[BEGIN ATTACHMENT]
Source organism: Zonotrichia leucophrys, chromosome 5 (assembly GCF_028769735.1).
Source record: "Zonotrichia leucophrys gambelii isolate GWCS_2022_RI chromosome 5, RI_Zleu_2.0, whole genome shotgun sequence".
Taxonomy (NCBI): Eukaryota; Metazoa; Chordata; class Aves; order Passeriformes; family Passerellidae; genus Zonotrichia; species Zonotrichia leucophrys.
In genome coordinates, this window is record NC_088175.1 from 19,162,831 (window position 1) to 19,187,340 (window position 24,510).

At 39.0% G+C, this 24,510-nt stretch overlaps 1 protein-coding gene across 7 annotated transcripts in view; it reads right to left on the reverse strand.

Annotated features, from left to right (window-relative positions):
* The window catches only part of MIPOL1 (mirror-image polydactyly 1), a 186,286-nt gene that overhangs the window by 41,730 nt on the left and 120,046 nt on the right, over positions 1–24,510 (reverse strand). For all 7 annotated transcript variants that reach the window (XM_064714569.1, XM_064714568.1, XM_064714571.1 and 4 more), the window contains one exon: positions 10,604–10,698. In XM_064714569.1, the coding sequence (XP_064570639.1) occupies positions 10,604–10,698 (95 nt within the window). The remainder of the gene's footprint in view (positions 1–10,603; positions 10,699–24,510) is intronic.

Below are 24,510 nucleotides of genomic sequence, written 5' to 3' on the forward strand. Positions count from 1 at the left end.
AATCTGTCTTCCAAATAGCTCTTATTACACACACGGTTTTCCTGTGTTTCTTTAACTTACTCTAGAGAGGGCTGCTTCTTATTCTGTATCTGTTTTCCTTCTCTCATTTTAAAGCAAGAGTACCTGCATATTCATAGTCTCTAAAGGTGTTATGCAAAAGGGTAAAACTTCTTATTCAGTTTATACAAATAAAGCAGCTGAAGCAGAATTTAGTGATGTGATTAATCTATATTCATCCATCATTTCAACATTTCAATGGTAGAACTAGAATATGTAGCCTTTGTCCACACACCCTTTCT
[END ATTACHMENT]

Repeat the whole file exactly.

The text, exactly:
Source organism: Zonotrichia leucophrys, chromosome 5 (assembly GCF_028769735.1).
Source record: "Zonotrichia leucophrys gambelii isolate GWCS_2022_RI chromosome 5, RI_Zleu_2.0, whole genome shotgun sequence".
Taxonomy (NCBI): Eukaryota; Metazoa; Chordata; class Aves; order Passeriformes; family Passerellidae; genus Zonotrichia; species Zonotrichia leucophrys.
In genome coordinates, this window is record NC_088175.1 from 19,162,831 (window position 1) to 19,187,340 (window position 24,510).

At 39.0% G+C, this 24,510-nt stretch overlaps 1 protein-coding gene across 7 annotated transcripts in view; it reads right to left on the reverse strand.

Annotated features, from left to right (window-relative positions):
* The window catches only part of MIPOL1 (mirror-image polydactyly 1), a 186,286-nt gene that overhangs the window by 41,730 nt on the left and 120,046 nt on the right, over positions 1–24,510 (reverse strand). For all 7 annotated transcript variants that reach the window (XM_064714569.1, XM_064714568.1, XM_064714571.1 and 4 more), the window contains one exon: positions 10,604–10,698. In XM_064714569.1, the coding sequence (XP_064570639.1) occupies positions 10,604–10,698 (95 nt within the window). The remainder of the gene's footprint in view (positions 1–10,603; positions 10,699–24,510) is intronic.

Below are 24,510 nucleotides of genomic sequence, written 5' to 3' on the forward strand. Positions count from 1 at the left end.
AATCTGTCTTCCAAATAGCTCTTATTACACACACGGTTTTCCTGTGTTTCTTTAACTTACTCTAGAGAGGGCTGCTTCTTATTCTGTATCTGTTTTCCTTCTCTCATTTTAAAGCAAGAGTACCTGCATATTCATAGTCTCTAAAGGTGTTATGCAAAAGGGTAAAACTTCTTATTCAGTTTATACAAATAAAGCAGCTGAAGCAGAATTTAGTGATGTGATTAATCTATATTCATCCATCATTTCAACATTTCAATGGTAGAACTAGAATATGTAGCCTTTGTCCACACACCCTTTCT